Walla Walla's Greatest Export (or, "Movin' On", or "For Shame")

As one peruses, pokes, prods, and probes the wine-centric liver of the blogosphere, a reoccurring adipose is being seen everywhere lately: discussion on Washington wine. Conversation about Yakima Valley Riesling. The myriad varieties grown in the vast Columbia Valley AVA. Disgust at the lack of discussion from bloggers about the spectacular Rattlesnake Hills AVA. Bloviation, adoration, dissertation, and exaltation for Walla Walla Syrah...

...all of it the fallout of the Wine Bloggers' Conference, held in aforementioned Walla Walla, WA. 'Twas a great time; rare wines of both exceptional stock and unsettling providence were consumed, fantastic people were made acquaintance, and dance moves were busted (or folks were served, if you will). Yet, among all this talk; within this plenitude of noise about Walla Walla, there exists a glaring, INFURIATING omission. Everyone's discussing the wine coming out of "the city so nice, they named it twice," but the greatest export of the county seat of Walla Walla county has been left behind to twist in the wind:

Adam West, born William West Anderson...attended Walla Walla High School during his freshman and sophomore years...he graduated with a Bachelor of Arts degree in Literature and a minor in Psychology from Whitman College in Walla Walla where he was a member of the Beta Theta Pi fraternity and participated on the speech and debate team (source:

Nice work. We got all caught up in the purple juice and forgot about Batman. And not the Christian Bale-machismo Batman; the "attended-the-Armand-Assante-school-of-smoldering-intensity" Batman of Batman Begins and The Dark Knight. We're talking about the campy, flaccidly-built, flamboyant, and golden-tongued amorous rogue of 60's television fame. And the "enlightened" wine bloggers, charged with chirping the praises of all-things Walla Walla, denied its favorite son. Bollocks.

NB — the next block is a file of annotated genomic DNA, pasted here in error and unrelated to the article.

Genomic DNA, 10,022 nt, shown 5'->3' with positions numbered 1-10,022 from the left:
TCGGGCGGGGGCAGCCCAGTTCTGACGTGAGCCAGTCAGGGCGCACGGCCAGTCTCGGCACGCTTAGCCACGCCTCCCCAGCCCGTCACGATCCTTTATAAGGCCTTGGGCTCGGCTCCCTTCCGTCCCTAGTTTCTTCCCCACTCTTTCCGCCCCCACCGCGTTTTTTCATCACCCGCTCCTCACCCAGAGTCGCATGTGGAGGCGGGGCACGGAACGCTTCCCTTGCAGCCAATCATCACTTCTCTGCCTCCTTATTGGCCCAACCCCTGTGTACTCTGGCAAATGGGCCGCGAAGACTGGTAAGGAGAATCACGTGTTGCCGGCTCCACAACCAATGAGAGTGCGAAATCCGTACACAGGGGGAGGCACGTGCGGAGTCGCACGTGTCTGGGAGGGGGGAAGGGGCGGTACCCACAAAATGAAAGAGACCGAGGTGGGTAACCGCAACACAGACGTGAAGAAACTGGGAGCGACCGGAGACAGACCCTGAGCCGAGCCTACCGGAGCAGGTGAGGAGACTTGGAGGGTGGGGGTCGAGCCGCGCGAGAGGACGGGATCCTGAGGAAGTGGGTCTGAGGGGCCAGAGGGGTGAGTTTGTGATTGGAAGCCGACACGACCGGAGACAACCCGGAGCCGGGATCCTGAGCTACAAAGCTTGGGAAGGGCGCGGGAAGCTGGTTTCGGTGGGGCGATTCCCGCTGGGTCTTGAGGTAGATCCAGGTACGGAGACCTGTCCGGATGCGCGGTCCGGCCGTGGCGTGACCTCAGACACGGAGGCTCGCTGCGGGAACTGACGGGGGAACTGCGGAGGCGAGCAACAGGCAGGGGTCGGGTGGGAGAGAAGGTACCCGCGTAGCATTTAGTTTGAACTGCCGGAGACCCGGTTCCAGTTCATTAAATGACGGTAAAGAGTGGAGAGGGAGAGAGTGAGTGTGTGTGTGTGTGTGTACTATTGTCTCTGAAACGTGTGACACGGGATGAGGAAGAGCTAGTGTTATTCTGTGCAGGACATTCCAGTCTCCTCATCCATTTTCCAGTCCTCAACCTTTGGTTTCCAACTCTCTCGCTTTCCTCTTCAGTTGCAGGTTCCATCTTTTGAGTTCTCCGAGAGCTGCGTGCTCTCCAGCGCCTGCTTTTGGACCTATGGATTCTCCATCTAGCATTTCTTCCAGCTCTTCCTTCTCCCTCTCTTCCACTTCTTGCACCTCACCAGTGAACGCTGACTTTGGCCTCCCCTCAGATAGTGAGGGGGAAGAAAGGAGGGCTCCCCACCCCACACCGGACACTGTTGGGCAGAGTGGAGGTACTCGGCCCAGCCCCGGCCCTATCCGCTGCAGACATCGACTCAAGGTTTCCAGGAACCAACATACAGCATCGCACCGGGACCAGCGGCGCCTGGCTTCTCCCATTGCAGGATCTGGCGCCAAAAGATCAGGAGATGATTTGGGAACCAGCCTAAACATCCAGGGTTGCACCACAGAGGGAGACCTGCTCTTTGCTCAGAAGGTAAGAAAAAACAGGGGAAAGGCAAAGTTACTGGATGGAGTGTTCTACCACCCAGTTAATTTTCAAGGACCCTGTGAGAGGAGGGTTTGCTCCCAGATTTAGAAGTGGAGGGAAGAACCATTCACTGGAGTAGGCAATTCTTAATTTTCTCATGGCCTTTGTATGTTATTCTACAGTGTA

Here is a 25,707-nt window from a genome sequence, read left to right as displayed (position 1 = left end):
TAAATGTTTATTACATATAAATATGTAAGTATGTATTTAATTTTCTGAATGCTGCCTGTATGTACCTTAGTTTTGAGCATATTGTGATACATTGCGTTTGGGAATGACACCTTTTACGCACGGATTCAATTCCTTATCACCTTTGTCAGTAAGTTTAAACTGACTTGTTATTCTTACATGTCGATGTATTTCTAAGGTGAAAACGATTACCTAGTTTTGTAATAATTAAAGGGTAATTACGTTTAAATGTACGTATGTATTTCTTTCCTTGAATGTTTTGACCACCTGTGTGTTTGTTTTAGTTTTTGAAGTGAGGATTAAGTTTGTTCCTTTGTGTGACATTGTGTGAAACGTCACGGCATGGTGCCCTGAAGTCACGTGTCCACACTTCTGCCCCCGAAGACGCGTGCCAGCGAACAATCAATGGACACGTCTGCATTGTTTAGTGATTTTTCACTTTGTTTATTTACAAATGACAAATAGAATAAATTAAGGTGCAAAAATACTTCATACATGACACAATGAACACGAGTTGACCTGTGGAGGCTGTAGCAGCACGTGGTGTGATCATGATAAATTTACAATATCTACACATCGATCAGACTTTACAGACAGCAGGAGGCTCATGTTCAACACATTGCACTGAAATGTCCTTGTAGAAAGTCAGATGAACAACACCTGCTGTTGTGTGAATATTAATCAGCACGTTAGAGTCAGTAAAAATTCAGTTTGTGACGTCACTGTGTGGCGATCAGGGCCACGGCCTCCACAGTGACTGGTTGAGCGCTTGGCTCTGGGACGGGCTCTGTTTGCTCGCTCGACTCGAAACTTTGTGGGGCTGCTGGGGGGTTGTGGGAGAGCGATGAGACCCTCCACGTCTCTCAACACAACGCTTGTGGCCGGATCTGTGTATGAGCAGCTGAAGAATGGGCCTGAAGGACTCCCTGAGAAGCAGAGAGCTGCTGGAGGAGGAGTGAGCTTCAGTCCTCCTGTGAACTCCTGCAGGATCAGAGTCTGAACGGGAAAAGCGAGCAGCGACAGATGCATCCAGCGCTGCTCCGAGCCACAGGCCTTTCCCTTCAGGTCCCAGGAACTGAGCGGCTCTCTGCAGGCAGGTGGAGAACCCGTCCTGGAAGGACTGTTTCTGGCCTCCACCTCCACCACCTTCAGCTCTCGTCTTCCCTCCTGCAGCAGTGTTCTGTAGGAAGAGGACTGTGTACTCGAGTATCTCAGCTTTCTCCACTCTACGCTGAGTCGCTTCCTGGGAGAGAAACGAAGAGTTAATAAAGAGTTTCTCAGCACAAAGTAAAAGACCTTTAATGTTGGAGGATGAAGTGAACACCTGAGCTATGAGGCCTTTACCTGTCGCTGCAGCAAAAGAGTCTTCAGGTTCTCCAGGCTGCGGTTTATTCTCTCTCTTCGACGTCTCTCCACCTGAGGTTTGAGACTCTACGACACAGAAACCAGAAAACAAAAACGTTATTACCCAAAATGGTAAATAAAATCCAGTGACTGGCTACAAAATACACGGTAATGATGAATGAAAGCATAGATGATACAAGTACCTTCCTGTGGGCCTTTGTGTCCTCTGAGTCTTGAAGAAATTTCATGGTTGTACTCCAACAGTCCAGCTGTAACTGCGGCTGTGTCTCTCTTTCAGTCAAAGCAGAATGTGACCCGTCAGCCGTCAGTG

For this reason, I can't stand to look Walla Walla in the eye, and I'm moving on. It's time to put the WBC behind and focus on the future (okay, I need to cobble one video together, but that's it). Besides, there are great new things on the horizon! The much-ballyhooed #PinotNoir Twitter tasting is a week away. There's a live event in Atlanta (among other places) that I'll be attending. The wife will be given temporary shore leave from the poop-stained diaper and spit-up milk-laden hermetic capsule that has become our home. So, thank you, Walla Walla, for all you've given us, wine and otherwise. I need to shamefully ease on down the road...

...I just hope Mister West can forgive the neglect.

Monday, July 5, 2010

Natural Wine, explained

It's easy to get hung up on the myriad ways wine grapes are grown and the final product in the bottle- on your shelf next to the hulk hands- is made...

...wait, maybe that's just my shelf. Do you keep your "hulk hands" in the kitchen too?

Anyway, the terms natural wine, organic wine, organically grown grapes, biodynamic, and sustainable can leave consumers' heads spinning. I was planning on delving into all of these, but then I stumbled across this video on a fine blog called Saignée, and was pleased to find former Atlantan Hardy Wallace of Dirty South Wine FINALLY giving a clear, concise, and informative explanation of natural wine. At this point, I figured any dissertation given by me would be redundant...

...grab your Tecate and prepared to be delightfully confused. I promise to break this all down in a more boring and thorough post later. For now, I figured a laugh would suffice. Cheers!

Saturday, July 3, 2010

Real American